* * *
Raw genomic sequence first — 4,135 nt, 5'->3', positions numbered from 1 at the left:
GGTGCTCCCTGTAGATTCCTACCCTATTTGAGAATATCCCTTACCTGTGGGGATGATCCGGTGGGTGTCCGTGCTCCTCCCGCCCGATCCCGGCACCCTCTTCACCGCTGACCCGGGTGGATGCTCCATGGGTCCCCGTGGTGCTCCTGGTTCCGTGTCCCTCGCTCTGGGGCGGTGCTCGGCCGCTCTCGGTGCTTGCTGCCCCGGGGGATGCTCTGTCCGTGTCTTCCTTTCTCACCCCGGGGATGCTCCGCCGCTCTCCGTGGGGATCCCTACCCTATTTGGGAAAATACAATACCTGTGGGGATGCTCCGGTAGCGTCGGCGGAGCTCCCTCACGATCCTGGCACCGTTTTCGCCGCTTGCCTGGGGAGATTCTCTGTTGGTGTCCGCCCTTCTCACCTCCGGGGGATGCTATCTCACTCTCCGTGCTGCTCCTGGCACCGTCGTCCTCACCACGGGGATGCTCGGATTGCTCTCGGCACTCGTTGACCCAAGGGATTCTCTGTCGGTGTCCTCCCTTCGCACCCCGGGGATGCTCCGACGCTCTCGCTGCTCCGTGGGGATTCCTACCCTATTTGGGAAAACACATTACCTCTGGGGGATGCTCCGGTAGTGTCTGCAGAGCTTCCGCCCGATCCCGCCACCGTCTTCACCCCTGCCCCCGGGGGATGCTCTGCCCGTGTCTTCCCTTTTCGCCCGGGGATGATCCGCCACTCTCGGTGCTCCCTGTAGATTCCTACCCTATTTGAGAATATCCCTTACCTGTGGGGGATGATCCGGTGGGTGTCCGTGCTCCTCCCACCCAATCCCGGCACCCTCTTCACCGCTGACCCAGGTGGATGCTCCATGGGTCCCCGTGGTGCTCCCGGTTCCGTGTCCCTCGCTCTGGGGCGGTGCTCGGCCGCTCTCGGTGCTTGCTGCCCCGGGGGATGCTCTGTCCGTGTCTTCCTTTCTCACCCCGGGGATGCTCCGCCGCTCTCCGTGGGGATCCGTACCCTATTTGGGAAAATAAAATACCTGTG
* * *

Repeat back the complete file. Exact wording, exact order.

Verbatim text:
Raw genomic sequence first — 4,135 nt, 5'->3', positions numbered from 1 at the left:
GGTGCTCCCTGTAGATTCCTACCCTATTTGAGAATATCCCTTACCTGTGGGGATGATCCGGTGGGTGTCCGTGCTCCTCCCGCCCGATCCCGGCACCCTCTTCACCGCTGACCCGGGTGGATGCTCCATGGGTCCCCGTGGTGCTCCTGGTTCCGTGTCCCTCGCTCTGGGGCGGTGCTCGGCCGCTCTCGGTGCTTGCTGCCCCGGGGGATGCTCTGTCCGTGTCTTCCTTTCTCACCCCGGGGATGCTCCGCCGCTCTCCGTGGGGATCCCTACCCTATTTGGGAAAATACAATACCTGTGGGGATGCTCCGGTAGCGTCGGCGGAGCTCCCTCACGATCCTGGCACCGTTTTCGCCGCTTGCCTGGGGAGATTCTCTGTTGGTGTCCGCCCTTCTCACCTCCGGGGGATGCTATCTCACTCTCCGTGCTGCTCCTGGCACCGTCGTCCTCACCACGGGGATGCTCGGATTGCTCTCGGCACTCGTTGACCCAAGGGATTCTCTGTCGGTGTCCTCCCTTCGCACCCCGGGGATGCTCCGACGCTCTCGCTGCTCCGTGGGGATTCCTACCCTATTTGGGAAAACACATTACCTCTGGGGGATGCTCCGGTAGTGTCTGCAGAGCTTCCGCCCGATCCCGCCACCGTCTTCACCCCTGCCCCCGGGGGATGCTCTGCCCGTGTCTTCCCTTTTCGCCCGGGGATGATCCGCCACTCTCGGTGCTCCCTGTAGATTCCTACCCTATTTGAGAATATCCCTTACCTGTGGGGGATGATCCGGTGGGTGTCCGTGCTCCTCCCACCCAATCCCGGCACCCTCTTCACCGCTGACCCAGGTGGATGCTCCATGGGTCCCCGTGGTGCTCCCGGTTCCGTGTCCCTCGCTCTGGGGCGGTGCTCGGCCGCTCTCGGTGCTTGCTGCCCCGGGGGATGCTCTGTCCGTGTCTTCCTTTCTCACCCCGGGGATGCTCCGCCGCTCTCCGTGGGGATCCGTACCCTATTTGGGAAAATAAAATACCTGTG